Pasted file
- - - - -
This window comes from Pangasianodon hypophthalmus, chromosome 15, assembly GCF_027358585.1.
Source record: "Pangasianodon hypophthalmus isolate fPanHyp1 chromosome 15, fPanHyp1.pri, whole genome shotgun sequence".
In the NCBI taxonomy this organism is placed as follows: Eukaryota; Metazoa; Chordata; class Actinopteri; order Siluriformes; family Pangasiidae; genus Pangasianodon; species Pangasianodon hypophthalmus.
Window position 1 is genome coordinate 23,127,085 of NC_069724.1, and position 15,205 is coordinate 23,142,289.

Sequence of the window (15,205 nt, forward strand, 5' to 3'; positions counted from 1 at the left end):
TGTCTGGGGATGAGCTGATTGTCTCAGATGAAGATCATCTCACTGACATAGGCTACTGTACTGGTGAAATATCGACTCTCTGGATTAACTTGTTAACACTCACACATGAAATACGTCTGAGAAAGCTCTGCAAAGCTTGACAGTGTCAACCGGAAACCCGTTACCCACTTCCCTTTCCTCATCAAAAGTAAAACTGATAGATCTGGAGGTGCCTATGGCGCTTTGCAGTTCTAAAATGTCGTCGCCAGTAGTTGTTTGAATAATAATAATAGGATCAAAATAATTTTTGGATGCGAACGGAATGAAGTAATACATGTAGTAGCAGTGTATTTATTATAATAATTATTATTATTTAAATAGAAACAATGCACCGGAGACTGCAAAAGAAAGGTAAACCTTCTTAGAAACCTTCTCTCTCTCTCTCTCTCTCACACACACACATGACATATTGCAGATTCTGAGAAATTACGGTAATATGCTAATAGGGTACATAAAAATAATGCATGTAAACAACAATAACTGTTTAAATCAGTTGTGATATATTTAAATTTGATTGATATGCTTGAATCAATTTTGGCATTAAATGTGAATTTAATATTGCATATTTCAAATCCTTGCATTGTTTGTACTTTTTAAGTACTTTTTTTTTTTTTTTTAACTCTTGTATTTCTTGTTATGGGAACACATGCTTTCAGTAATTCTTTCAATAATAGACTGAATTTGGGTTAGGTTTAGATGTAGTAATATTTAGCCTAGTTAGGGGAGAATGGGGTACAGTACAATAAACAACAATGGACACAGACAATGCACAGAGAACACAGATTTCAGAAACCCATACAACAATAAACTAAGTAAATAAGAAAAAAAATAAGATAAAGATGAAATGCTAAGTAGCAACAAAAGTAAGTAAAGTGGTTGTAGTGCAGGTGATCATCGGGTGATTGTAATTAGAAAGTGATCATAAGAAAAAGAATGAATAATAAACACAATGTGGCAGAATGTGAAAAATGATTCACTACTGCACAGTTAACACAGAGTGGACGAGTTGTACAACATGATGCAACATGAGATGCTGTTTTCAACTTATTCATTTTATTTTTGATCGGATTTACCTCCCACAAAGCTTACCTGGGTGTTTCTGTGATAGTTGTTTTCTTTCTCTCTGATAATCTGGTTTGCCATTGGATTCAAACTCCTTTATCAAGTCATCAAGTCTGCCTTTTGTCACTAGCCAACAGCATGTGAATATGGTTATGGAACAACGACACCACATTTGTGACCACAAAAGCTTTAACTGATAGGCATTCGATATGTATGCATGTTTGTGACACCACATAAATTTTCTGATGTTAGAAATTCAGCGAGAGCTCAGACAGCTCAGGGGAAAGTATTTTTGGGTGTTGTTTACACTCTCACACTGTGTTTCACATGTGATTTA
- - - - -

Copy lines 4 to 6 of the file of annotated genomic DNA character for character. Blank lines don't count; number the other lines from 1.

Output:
Window position 1 is genome coordinate 23,127,085 of NC_069724.1, and position 15,205 is coordinate 23,142,289.

Sequence of the window (15,205 nt, forward strand, 5' to 3'; positions counted from 1 at the left end):
TGTCTGGGGATGAGCTGATTGTCTCAGATGAAGATCATCTCACTGACATAGGCTACTGTACTGGTGAAATATCGACTCTCTGGATTAACTTGTTAACACTCACACATGAAATACGTCTGAGAAAGCTCTGCAAAGCTTGACAGTGTCAACCGGAAACCCGTTACCCACTTCCCTTTCCTCATCAAAAGTAAAACTGATAGATCTGGAGGTGCCTATGGCGCTTTGCAGTTCTAAAATGTCGTCGCCAGTAGTTGTTTGAATAATAATAATAGGATCAAAATAATTTTTGGATGCGAACGGAATGAAGTAATACATGTAGTAGCAGTGTATTTATTATAATAATTATTATTATTTAAATAGAAACAATGCACCGGAGACTGCAAAAGAAAGGTAAACCTTCTTAGAAACCTTCTCTCTCTCTCTCTCTCTCACACACACACATGACATATTGCAGATTCTGAGAAATTACGGTAATATGCTAATAGGGTACATAAAAATAATGCATGTAAACAACAATAACTGTTTAAATCAGTTGTGATATATTTAAATTTGATTGATATGCTTGAATCAATTTTGGCATTAAATGTGAATTTAATATTGCATATTTCAAATCCTTGCATTGTTTGTACTTTTTAAGTACTTTTTTTTTTTTTTTTAACTCTTGTATTTCTTGTTATGGGAACACATGCTTTCAGTAATTCTTTCAATAATAGACTGAATTTGGGTTAGGTTTAGATGTAGTAATATTTAGCCTAGTTAGGGGAGAATGGGGTACAGTACAATAAACAACAATGGACACAGACAATGCACAGAGAACACAGATTTCAGAAACCCATACAACAATAAACTAAGTAAATAAGAAAAAAAATAAGATAAAGATGAAATGCTAAGTAGCAACAAAAGTAAGTAAAGTGGTTGTAGTGCAGGTGATCATCGGGTGATTGTAATTAGAAAGTGATCATAAGAAAAAGAATGAATAATAAACACAATGTGGCAGAATGTGAAAAATGATTCACTACTGCACAGTTAACACAGAGTGGACGAGTTGTACAACATGATGCAACATGAGATGCTGTTTTCAACTTATTCATTTTATTTTTGATCGGATTTACCTCCCACAAAGCTTACCTGGGTGTTTCTGTGATAGTTGTTTTCTTTCTCTCTGATAATCTGGTTTGCCATTGGATTCAAACTCCTTTATCAAGTCATCAAGTCTGCCTTTTGTCACTAGCCAACAGCATGTGAATATGGTTATGGAACAACGACACCACATTTGTGACCACAAAAGCTTTAACTGATAGGCATTCGATATGTATGCATGTTTGTGACACCACATAAATTTTCTGATGTTAGAAATTCAGCGAGAGCTCAGACAGCTCAGGGGAAAGTATTTTTGGGTGTTGTTTACACTCTCACACTGTGTTTCACATGTGATTTA